I'm not going to tell you how to spend your time, but this is great background music for obnoxious domestic chores. The narrator has a sexy Canadian accent, Joe Rogan is funny and articulate (and actually weirdly sexy), Dr. Lester Grinspoon is an effing legend, and if you never knew about the industry of privatized prisons, prepare to be disgusted. Pharmaceuticals, politics, paper, and pretense are all interconnected to defy the laws of what's reasonable. Further, industrial hemp is an economical and environmental panacea much like the medicinal flower of the plant can mitigate many physical ailments when the appropriate preparation of the herb is administered. And holy ganjamole, you have got to appreciate the McGuyveresque ingenuity of a the train-car growers. Ten interconnected train cars all lined up like the girls in Madeline, a diesel tanker to power the generators, and a mountaintop underground grow op of epic proportions. Politics, pot smoke, and prohibition. Not to mention a stigma on a substance that will never kill you. Eh, and don't even talk to me about Watermelon Girl. She beat me to the kitchen. Tommy Chong makes an appearance, which warms my cockles because of my personal favorite slang term for the precious jewel in the eye of the stalk. Greg, the MS patient at the end, will break your heart. It's hard to sit through his segment the first time.
The film explores the illegal growth, sale and trafficking of marijuana. Its theatrical run was limited to film festivals. The film follows host Adam Scorgie as he examines the underground market, interviewing growers, police officers, criminologists, economists, doctors, politicians and pop culture icons, revealing how the industry can function despite being a criminal enterprise. The history of marijuana and the reasons for its present prohibition are discussed, often comparing it to the prohibition of alcohol in the United States in the 1930s, suggesting that gang drug warfare and other negative aspects associated with marijuana are a result of prohibition, not the drug itself. The gangs that grow and traffic the drugs are likened to those that appeared in major U.S. cities during the Prohibition, with the intention of profiting from the sale of illegal alcohol.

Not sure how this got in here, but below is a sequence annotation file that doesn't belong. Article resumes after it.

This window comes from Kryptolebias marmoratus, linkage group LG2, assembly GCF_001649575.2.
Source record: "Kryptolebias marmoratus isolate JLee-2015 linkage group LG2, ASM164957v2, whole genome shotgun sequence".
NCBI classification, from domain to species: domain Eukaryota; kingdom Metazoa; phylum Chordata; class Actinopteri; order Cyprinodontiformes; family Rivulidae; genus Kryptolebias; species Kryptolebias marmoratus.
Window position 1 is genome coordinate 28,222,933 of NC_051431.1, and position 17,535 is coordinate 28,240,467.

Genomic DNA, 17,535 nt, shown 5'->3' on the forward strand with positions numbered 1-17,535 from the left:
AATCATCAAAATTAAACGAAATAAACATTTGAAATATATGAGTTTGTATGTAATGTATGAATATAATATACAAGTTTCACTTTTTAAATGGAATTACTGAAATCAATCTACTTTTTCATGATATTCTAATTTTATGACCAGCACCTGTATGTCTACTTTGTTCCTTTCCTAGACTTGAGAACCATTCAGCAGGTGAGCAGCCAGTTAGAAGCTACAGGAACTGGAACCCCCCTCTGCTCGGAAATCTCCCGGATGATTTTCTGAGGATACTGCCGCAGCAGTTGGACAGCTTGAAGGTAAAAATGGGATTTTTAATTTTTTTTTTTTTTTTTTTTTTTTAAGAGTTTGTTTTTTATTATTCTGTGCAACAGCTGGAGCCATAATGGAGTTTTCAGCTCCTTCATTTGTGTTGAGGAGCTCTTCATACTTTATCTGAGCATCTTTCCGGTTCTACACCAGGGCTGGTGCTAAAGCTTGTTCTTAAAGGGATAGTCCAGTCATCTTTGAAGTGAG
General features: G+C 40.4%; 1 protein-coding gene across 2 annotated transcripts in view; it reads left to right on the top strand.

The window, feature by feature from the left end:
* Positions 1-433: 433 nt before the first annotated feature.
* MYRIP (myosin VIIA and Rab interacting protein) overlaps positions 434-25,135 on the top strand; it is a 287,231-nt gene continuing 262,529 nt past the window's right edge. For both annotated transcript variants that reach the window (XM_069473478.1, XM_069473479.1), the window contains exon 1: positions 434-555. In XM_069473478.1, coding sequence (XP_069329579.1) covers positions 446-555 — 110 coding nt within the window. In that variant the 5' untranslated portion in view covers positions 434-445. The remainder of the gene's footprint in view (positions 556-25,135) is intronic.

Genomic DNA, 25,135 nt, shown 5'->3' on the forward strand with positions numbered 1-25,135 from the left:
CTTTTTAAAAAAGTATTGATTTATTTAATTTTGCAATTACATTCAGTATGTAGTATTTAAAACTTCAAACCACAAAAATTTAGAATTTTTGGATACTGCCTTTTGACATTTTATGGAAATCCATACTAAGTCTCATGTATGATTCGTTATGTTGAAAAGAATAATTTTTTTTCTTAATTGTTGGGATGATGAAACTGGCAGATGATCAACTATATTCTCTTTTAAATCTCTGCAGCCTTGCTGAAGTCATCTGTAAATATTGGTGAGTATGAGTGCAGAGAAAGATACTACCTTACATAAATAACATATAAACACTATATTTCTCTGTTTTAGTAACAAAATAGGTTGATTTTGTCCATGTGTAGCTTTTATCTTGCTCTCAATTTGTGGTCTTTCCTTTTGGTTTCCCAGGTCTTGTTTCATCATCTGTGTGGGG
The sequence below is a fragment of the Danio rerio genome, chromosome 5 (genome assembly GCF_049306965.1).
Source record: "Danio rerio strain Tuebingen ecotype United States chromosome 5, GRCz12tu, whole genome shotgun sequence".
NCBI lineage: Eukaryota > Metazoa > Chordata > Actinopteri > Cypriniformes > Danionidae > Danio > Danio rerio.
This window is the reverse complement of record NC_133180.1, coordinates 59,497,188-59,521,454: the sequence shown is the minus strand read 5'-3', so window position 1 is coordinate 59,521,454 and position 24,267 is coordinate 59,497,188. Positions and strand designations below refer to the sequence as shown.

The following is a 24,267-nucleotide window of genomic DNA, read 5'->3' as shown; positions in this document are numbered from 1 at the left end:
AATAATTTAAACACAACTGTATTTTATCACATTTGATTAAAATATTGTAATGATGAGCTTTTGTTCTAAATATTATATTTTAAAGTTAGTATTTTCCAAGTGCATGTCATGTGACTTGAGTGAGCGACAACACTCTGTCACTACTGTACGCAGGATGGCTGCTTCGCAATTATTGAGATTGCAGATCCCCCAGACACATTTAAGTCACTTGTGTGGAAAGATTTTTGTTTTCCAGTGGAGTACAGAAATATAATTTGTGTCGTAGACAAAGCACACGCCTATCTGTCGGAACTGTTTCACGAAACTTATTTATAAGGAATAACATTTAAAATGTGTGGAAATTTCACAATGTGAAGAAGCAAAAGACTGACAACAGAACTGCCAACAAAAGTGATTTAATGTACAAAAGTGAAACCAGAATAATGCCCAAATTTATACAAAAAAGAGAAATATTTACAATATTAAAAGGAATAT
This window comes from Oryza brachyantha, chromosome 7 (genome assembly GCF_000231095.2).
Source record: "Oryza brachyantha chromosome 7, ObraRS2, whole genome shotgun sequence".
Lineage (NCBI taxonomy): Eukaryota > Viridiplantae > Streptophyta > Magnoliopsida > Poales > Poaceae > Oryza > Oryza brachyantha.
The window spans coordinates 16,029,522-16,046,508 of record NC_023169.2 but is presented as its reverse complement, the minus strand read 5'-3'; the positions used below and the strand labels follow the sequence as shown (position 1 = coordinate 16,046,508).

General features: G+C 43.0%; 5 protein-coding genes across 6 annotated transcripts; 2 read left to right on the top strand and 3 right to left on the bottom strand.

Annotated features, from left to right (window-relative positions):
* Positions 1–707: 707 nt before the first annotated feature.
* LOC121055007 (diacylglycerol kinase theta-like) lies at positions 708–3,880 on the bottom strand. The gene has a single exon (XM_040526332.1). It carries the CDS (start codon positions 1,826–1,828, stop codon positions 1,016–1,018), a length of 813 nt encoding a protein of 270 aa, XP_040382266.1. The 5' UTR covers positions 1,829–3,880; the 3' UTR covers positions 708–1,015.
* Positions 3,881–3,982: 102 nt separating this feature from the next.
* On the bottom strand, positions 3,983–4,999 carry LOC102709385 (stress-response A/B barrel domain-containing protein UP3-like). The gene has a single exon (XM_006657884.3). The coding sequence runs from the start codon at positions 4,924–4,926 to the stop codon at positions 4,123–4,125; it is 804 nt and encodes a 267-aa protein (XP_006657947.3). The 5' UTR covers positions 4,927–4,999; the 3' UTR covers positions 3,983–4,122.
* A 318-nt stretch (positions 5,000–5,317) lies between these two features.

I don't care if you're a cancer/hospice/aids patient, a recreational user of chong, a closet stoner, or one of those people who thinks you get all paranoid from it [I guarantee you, you're taking it wrong, you're smoking some horrible shit that was commercially grown that you bought on the street and is probably covered in toxic pesticides, or it interferes with all those prescription drugs and booze that you're taking and makes you dopey mcdumbags.] But if you're an insomniac, a jittery skitter bug, a borderline personality bi-polar trainwreck, or a benzo enthusiast, you'll pop a pretty silly pilly to make whatever it is all go away, doctor's orders. Bah. Doubt you ever mention the couple of drinks you couple that with to take the edge off.
I'm no pioneer on the subject, but I do have a different voice, a different perspective, and a lot of personal experience with both cannabis and pharmaceuticals to cure that which may or may not ail you. But if you're buying your secretly consumed marijuana on the street and paying the equivalent of hundreds of dollars per ounce (no matter how much you consume), you're a moron. In some states, one ounce of street-procured marijuana is worth more than gold (whuuuuut the fuuuuuck?). In 14 states, you can get it for practically free (or buy it in some states) and legally, support your local economy (as opposed to criminals) in the process, and quit hiding your right to informed consent. How?
We're just getting started.
The Union is the class syllabus, the impetus, the call to all my past resignations and the springboard for sharing what I know about an ancient plant and how you can benefit from its legalization whether you choose to consume it or not. Watch it. I promise it won't make you dumber.